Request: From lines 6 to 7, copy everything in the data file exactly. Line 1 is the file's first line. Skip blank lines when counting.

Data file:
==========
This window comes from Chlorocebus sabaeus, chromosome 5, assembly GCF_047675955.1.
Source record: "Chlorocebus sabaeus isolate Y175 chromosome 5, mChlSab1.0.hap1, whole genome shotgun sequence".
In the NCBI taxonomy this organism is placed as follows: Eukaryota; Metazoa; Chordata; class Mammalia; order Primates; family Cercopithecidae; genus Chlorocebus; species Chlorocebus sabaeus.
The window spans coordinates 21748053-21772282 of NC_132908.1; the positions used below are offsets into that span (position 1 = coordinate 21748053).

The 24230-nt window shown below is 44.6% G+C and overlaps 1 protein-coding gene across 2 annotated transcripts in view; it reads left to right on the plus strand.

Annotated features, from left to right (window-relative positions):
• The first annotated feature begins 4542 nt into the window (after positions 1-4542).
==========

Annotated features, from left to right (window-relative positions):
• The first annotated feature begins 4542 nt into the window (after positions 1-4542).